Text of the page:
As nights are getting dark enough to observe the northern light, it is time to perform the yearly absolute calibration of the cameras and imagers which monitor the aurora. This week, scientists from the Finnish Meteorological Institute, EISCAT, the University of Southampton and the University Centre in Svalbard (UNIS) are calibrating their instruments in Tähtelä.
Four all-sky imagers are being calibrated: two ICCDs (Sodankylä and Longyearbyen) and two EMCCDs (Kilpisjärvi and Abisko). The calibration of each instrument takes a couple of hours. It consists in measuring the response curve of the sensor to a known source of light obtained from three lamps illuminating an integrating sphere. The purpose is to be able to convert the number of counts received in each pixel of the sensor into photon flux in rayleigh (1 R = 795,774,716 photons.m-2.s-1.sr-1).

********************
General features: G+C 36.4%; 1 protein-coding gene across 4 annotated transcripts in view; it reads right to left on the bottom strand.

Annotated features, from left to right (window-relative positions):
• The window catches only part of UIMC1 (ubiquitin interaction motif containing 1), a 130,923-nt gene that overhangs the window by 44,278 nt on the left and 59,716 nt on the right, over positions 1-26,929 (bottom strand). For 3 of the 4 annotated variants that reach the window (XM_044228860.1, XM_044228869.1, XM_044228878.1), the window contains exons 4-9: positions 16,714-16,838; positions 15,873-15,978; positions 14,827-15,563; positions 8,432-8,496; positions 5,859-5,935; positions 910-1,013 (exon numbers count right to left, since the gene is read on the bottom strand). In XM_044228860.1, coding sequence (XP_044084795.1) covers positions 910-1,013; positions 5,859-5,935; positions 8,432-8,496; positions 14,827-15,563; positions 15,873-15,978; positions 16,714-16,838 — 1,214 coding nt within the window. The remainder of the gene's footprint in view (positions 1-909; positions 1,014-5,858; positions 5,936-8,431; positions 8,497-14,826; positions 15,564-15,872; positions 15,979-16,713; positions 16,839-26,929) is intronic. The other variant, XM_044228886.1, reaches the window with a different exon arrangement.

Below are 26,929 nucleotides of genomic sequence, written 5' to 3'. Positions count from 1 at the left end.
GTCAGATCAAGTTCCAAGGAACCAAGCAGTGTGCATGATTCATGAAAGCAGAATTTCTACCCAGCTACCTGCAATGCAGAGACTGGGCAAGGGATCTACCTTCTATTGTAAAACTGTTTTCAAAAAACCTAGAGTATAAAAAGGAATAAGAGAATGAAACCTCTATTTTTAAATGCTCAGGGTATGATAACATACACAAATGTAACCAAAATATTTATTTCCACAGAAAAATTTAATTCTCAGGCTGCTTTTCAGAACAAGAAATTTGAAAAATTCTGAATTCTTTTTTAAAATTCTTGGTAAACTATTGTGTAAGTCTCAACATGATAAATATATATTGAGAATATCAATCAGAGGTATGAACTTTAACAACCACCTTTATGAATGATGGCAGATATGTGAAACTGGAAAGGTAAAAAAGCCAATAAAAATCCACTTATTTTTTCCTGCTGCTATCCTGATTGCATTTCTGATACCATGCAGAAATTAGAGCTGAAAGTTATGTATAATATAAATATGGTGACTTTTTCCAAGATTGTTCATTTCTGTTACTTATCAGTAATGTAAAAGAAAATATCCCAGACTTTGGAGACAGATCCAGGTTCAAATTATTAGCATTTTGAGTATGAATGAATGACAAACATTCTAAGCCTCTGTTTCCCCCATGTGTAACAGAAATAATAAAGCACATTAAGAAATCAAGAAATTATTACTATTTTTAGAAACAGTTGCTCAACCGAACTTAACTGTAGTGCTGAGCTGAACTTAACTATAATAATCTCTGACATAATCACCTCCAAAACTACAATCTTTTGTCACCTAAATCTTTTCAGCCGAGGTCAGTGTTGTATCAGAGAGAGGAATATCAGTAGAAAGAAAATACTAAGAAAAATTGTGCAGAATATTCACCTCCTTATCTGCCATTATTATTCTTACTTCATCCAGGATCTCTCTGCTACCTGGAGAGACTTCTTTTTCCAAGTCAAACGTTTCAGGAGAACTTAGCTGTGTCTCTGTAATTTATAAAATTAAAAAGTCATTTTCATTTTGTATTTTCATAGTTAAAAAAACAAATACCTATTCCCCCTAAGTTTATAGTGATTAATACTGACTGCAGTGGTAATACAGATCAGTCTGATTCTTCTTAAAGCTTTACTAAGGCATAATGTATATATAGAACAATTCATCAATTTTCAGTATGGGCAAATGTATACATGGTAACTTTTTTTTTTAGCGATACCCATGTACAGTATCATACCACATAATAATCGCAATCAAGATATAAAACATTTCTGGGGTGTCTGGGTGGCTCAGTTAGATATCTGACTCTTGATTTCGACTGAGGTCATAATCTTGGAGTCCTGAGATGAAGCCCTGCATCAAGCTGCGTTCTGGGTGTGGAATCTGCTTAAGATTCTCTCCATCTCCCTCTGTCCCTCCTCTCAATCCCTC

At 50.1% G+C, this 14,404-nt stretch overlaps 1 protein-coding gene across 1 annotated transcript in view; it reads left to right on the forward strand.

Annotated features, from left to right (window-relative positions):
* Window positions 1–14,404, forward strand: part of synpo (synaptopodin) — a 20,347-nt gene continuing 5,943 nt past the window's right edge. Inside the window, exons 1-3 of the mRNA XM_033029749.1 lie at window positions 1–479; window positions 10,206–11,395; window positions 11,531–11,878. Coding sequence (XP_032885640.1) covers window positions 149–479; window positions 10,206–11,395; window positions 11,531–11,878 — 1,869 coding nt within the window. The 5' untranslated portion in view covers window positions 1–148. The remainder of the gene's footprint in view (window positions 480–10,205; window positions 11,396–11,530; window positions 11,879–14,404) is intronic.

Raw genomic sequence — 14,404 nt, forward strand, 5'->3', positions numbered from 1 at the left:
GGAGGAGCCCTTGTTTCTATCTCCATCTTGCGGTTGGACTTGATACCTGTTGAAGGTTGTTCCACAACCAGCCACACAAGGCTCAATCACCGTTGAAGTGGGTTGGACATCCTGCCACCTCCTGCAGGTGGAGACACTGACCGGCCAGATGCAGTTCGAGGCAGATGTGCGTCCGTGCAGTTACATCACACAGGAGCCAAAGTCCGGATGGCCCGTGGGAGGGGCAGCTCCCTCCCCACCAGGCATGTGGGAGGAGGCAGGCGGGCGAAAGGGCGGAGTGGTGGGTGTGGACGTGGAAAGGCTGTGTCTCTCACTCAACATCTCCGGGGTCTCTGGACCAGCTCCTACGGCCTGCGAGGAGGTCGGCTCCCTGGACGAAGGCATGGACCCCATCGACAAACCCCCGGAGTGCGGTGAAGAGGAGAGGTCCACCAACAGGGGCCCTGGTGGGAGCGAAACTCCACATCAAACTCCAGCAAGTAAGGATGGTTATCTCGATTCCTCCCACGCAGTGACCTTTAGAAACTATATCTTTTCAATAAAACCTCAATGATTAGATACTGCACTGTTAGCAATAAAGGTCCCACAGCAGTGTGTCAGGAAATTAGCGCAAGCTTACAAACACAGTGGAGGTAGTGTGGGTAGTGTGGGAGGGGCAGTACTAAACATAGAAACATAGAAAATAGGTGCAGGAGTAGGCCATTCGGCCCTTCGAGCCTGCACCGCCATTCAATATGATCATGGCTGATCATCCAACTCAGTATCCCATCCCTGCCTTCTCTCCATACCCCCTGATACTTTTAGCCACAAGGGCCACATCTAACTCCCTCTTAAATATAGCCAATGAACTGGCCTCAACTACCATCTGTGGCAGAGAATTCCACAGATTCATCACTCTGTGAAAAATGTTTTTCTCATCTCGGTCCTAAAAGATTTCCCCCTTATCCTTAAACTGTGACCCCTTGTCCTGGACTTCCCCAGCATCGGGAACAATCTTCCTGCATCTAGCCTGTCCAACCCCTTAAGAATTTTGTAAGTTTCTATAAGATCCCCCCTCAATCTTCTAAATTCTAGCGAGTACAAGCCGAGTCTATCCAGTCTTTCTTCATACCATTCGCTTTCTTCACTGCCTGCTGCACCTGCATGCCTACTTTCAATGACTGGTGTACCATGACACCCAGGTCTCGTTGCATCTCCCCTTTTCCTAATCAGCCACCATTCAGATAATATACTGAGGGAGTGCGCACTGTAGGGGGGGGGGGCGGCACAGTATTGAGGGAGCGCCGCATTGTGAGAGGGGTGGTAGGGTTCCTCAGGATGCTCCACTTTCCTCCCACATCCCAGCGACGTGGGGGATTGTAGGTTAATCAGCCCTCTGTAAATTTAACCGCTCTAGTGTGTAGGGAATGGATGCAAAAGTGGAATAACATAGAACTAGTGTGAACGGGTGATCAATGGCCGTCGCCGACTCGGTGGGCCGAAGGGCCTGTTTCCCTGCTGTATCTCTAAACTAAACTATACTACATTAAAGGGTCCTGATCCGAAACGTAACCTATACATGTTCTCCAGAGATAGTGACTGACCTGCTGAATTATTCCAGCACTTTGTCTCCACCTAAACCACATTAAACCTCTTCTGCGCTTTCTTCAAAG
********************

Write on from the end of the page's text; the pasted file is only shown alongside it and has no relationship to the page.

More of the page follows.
|Integrating sphere used to produce the calibrating light source.|
Photo: M. Grandin
Since the instruments measure the auroral emission in three wave lenghts (427.8 nm "blue", 557.7 nm "green" and 630.0 nm "red"), the calibration must be done for each of these three channels. In practice, the green and red channels are calibrated during a same procedure, and the blue channel calibration takes place separately. The whole calibration procedure is of course done in a dark room and is controlled remotely.
May this auroral season be rich in substorms with clear-sky conditions!